Tomorrow needs to be like today

A few days ago, after working out in our local government owned and managed exercise facility (Monroe Aquatics and Fitness Center or MAFC, for short), two old men were sharing their stories.  One of them shared that the tasks he did during his career don’t exist anymore.  The other guy shared that he was a 40+ year veteran of submarine work, and last week, they scuttled the boat he spent all those years working on.  He said that he went to the ceremony where his boat became a dive artifact off the coast.  He said that over those 40+ years, he put in over 100,000 hours on that boat.

Yukon gold potatoes before they get cut up to become the next generation of potatoes
Making the next generation of potatoes. Ready to plant in 2 minutes.

Pause to digest that.  Who works in a single career for 100,000 hours anymore?  Who can look back on their efforts turning into a tourist attraction with no sense of loss?

He then giggles.  He shows no sadness.  He displays no sense of loss that the totality of his professional experience has evolved into an unexpected artificial diving reef.

All halt.

I have been grounded.  I see something that I haven’t seen before.  My efforts to perform at this level are temporal, at best.  Others with experience have told me that the goal of training is not to get to the finish line.  It is to get to the starting line, in working condition.  You see, the hours of training and the grueling nature of all the long distance cardio makes us all susceptible to snapping, like s stick getting stepped on by a bear in the woods.  The stick has no chance, if the bear wants to step on it.

What matters, then, if it is not what we do?  Where lies the foundation of “importance?”  Less than a year ago, when I was offered the option to go to this sport’s highest level, I felt proud and focused.  I saw photos of those who had gone before me, all of them wearing their country’s colors, and racing for a higher purpose.  I had placed a high value on getting my chance to follow them, as I concluded it was a privilege and not a God given right to compete at this level.

I went “all in.”  I created this blog.  I got personal and corporate sponsors.  I got a coach, nutrition specialist.  I started doing Pilates, Yoga, stretching. I went to “part time” at work, although that hasn’t quite worked out as expected.  I eat better than ever, and my physique has gone from OK/Good to ripped and defined.  I have spent more money in preparation for this than my entire family has spent on food and dining, during the same time period.

This effort ultimately amounts to naught.  Gulp that down.  This conclusion was beyond my field of focus until I took the time to really listen to those old timers.  One day, this body will fail, and any “records” I set, whether personal or global, be taken.  My uniform will be “scuttled,” just like that submarine.  My bike will bite the dust, and I, too, will end up in the same horizontal position that everyone does.

With that thought, the light went on.

For the remainder of the week, I trained with a new focus.  My normal routine of talking about everything went to near zero.  Today, I made progress like never before. Despite today’s race being cancelled due to trail damage in the park system, I decided to do an equivalent race, all by myself.  I ran a 5K, cycling 16 miles, then ran another 5k.  At the end of the last 5K, I was passed by a group of 20 or so cyclists from a local club, on their Saturday afternoon ride, going the other way.  Ironic.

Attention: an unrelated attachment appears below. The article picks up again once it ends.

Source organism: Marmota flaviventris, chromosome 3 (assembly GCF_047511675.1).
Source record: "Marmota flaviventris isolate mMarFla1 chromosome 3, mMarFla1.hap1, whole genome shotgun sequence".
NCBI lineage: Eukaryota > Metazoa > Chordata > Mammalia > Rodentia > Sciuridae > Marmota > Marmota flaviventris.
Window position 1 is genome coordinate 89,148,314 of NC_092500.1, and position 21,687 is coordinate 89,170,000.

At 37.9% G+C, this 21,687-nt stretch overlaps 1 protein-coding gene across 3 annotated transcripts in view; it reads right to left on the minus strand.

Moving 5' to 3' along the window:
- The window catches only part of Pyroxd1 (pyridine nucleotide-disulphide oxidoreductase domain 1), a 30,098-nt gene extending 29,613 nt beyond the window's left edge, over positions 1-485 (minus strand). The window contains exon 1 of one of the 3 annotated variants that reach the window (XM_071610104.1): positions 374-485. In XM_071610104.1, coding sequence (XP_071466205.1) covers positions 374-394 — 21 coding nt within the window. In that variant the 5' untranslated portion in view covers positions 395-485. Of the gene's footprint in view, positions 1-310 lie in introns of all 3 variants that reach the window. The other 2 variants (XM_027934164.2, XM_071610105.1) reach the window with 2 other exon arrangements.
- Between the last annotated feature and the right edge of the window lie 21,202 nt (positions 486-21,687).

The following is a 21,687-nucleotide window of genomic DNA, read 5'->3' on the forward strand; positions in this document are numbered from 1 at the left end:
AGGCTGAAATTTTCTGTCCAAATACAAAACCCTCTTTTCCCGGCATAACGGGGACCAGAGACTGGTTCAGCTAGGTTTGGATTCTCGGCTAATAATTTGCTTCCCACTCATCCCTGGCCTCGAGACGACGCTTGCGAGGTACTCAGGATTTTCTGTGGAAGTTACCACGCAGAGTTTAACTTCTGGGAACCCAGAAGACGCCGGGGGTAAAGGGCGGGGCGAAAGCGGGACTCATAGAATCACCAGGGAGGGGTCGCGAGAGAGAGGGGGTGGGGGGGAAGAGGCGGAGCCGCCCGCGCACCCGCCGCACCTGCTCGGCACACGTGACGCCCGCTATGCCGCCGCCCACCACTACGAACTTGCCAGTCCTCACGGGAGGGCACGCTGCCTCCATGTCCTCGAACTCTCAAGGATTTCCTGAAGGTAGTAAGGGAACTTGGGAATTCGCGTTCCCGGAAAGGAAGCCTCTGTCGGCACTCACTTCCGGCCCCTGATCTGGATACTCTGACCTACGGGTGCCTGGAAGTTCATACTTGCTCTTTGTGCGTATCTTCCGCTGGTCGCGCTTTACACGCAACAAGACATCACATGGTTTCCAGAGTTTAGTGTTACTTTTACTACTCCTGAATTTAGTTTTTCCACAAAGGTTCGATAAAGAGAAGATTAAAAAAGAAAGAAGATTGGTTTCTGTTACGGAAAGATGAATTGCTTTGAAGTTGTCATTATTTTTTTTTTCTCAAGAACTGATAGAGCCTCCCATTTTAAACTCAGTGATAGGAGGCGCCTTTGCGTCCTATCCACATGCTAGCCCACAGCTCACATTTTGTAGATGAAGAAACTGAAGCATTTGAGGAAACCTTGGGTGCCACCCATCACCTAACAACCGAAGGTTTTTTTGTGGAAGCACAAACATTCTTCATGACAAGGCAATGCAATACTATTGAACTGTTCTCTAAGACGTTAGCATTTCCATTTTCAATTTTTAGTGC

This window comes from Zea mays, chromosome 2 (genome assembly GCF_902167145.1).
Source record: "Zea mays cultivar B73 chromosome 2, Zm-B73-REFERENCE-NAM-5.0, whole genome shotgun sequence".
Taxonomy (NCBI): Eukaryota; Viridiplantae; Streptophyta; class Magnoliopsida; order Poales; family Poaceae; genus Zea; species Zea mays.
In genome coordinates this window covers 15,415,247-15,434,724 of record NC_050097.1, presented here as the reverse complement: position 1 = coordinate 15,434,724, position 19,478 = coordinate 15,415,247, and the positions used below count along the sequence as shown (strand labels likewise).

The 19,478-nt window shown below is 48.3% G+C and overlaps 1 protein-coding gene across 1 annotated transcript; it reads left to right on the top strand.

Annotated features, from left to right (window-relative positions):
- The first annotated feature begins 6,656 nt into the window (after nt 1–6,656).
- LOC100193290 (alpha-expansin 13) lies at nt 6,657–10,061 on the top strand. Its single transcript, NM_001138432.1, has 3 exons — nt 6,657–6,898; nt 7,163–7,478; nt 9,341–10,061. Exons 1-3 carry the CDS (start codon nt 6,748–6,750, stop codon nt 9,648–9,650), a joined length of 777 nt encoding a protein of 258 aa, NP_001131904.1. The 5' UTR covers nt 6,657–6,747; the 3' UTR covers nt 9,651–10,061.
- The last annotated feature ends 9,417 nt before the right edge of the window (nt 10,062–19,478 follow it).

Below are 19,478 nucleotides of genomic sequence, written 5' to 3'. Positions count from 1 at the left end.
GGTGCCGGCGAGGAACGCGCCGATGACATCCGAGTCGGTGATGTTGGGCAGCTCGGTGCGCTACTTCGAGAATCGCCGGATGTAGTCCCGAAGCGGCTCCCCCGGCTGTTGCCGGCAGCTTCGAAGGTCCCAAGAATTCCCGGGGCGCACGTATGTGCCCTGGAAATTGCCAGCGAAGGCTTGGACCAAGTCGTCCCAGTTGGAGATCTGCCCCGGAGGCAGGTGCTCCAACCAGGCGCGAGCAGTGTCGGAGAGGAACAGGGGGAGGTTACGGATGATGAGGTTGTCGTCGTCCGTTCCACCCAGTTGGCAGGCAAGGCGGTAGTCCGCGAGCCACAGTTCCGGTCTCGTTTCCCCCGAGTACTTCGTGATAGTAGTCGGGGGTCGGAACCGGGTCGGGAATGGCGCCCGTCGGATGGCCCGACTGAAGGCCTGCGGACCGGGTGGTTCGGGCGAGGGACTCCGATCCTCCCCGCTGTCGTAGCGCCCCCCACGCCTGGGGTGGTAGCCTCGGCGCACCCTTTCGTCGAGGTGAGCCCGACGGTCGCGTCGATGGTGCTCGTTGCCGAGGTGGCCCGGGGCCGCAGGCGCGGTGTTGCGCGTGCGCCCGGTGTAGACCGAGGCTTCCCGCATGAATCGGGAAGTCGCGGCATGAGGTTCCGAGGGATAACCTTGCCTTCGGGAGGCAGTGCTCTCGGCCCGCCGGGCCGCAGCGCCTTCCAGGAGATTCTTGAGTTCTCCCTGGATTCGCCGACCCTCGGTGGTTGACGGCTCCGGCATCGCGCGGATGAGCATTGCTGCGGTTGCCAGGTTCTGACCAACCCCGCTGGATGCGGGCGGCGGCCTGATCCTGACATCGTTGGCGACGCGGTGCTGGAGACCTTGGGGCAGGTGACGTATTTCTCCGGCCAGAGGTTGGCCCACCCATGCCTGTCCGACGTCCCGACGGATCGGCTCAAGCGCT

As soon as I got home, my extended family was in the backyard, working on gardens.  Everyone was tilling the veggie beds, and my wife was planting winter crops:  carrots, potatoes, lettuce, etc.

Linda Gaura and Alex Gaura, planting for the first time in 2014.
First planting of the new year.

This is where legacy lies:  how we treat our family and friends is what gets carried forward, when we are not here.  I chose immediately to help, even before changing out of my racing clothes.  We jointly prepped 4 of our veggie beds and dug a French drain.  Six of us worked, on an off, for 3 hours, swinging mattocks, digging with shovels, pouring bag after bag of gravel and getting real muddy.  Before we went in for dinner and showers, we had done some serious improvements to our garden and drainage systems.  In addition to all of that, we moved our portable chicken house to the front yard.  After everyone else went in, I stayed back to pick up tools and move things around.  Sure, I was tired, but so were everyone else. I was not entitled to special treatment just because I ran twice and did a long bike ride.  This is my family, and I am the leader.  I needed to act like it.

Never once did I tell anyone how my practice event went, how I felt or what it all meant to me….I knew I cycled well, and ran pretty well, too.  Sharing any of that was not in the moment presented to me.  I didn’t want to talk about the submarine that was soon to be scuttled.

The people around me love me.  Really.  My success or failure in an event that none of them have ever participated in does not change their opinion of me.  Here, I am Jeff, Dad, Husband, uncle and friend.  Today, the chance to just be me and do the mundane things was most important.  It is here that I live beyond my days.

It is near bedtime.  We are all watching a movie…6 of us on two couches, and my oldest lies on the floor covered by a blanket.  There are no first place nor last place here.

I told both of my sons that I got sponsorships, albeit indirectly and I got my plane tickets.  They don’t care, though, really.  They are proud of me….whatever it is that I am doing.

Tomorrow needs to be like today.

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